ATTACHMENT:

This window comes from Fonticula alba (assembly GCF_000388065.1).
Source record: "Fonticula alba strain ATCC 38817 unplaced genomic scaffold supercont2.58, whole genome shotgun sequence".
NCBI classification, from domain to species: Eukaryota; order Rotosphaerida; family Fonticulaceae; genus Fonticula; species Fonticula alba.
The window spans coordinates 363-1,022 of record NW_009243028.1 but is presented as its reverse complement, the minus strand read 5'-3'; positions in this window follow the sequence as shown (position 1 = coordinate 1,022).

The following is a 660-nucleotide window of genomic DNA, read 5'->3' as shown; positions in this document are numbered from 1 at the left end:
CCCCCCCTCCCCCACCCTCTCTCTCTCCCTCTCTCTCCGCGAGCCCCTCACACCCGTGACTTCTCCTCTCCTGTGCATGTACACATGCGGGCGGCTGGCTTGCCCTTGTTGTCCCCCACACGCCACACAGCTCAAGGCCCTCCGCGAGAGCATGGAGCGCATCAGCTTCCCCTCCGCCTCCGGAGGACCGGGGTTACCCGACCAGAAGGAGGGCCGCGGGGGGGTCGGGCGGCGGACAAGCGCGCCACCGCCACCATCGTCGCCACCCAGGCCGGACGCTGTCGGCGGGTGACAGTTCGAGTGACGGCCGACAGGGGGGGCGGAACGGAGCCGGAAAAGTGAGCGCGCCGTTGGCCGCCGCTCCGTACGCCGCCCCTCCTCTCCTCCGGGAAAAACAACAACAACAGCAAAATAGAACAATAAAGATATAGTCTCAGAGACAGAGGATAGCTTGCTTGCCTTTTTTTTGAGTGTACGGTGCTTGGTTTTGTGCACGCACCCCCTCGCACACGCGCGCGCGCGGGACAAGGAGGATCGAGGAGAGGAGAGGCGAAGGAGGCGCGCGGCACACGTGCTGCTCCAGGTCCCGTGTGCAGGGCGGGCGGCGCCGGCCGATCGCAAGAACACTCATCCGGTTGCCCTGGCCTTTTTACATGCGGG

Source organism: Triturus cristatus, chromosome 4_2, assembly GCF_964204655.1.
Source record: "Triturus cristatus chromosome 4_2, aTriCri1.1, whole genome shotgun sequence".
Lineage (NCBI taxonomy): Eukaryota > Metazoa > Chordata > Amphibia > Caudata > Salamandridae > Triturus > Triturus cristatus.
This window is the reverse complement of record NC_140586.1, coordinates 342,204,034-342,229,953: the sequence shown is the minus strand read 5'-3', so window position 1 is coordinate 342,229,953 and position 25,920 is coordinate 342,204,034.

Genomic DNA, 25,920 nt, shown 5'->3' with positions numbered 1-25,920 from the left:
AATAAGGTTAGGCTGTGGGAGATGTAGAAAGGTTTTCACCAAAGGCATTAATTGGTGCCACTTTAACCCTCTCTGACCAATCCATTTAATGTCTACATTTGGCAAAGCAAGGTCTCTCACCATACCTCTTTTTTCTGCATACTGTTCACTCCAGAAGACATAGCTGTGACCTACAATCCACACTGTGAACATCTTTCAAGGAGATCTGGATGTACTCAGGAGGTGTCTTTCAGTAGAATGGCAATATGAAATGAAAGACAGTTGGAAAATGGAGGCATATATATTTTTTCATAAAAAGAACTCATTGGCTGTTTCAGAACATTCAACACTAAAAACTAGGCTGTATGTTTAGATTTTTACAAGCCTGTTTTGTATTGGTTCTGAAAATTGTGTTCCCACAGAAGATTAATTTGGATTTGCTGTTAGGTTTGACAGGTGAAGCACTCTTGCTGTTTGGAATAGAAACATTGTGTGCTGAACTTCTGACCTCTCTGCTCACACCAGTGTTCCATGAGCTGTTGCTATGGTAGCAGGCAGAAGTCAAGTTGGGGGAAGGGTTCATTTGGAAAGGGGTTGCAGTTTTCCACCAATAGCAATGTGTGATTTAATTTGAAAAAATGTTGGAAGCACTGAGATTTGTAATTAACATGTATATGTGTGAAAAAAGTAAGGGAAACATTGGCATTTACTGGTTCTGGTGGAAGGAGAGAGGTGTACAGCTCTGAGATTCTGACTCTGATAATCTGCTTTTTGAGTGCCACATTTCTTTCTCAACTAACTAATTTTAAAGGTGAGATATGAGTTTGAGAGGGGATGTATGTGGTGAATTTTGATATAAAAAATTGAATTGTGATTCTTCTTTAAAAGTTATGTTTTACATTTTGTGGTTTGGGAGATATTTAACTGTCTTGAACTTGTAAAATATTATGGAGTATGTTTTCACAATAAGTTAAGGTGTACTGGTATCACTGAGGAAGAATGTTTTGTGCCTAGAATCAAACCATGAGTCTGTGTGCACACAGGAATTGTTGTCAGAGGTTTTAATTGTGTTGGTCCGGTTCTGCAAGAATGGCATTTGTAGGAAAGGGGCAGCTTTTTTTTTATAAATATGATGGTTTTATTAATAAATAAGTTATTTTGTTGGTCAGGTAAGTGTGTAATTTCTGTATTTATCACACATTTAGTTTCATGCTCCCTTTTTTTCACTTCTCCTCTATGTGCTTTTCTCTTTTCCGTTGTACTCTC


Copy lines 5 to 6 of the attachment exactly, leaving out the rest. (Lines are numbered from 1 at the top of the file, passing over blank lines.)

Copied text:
The following is a 660-nucleotide window of genomic DNA, read 5'->3' as shown; positions in this document are numbered from 1 at the left end:
CCCCCCCTCCCCCACCCTCTCTCTCTCCCTCTCTCTCCGCGAGCCCCTCACACCCGTGACTTCTCCTCTCCTGTGCATGTACACATGCGGGCGGCTGGCTTGCCCTTGTTGTCCCCCACACGCCACACAGCTCAAGGCCCTCCGCGAGAGCATGGAGCGCATCAGCTTCCCCTCCGCCTCCGGAGGACCGGGGTTACCCGACCAGAAGGAGGGCCGCGGGGGGGTCGGGCGGCGGACAAGCGCGCCACCGCCACCATCGTCGCCACCCAGGCCGGACGCTGTCGGCGGGTGACAGTTCGAGTGACGGCCGACAGGGGGGGCGGAACGGAGCCGGAAAAGTGAGCGCGCCGTTGGCCGCCGCTCCGTACGCCGCCCCTCCTCTCCTCCGGGAAAAACAACAACAACAGCAAAATAGAACAATAAAGATATAGTCTCAGAGACAGAGGATAGCTTGCTTGCCTTTTTTTTGAGTGTACGGTGCTTGGTTTTGTGCACGCACCCCCTCGCACACGCGCGCGCGCGGGACAAGGAGGATCGAGGAGAGGAGAGGCGAAGGAGGCGCGCGGCACACGTGCTGCTCCAGGTCCCGTGTGCAGGGCGGGCGGCGCCGGCCGATCGCAAGAACACTCATCCGGTTGCCCTGGCCTTTTTACATGCGGG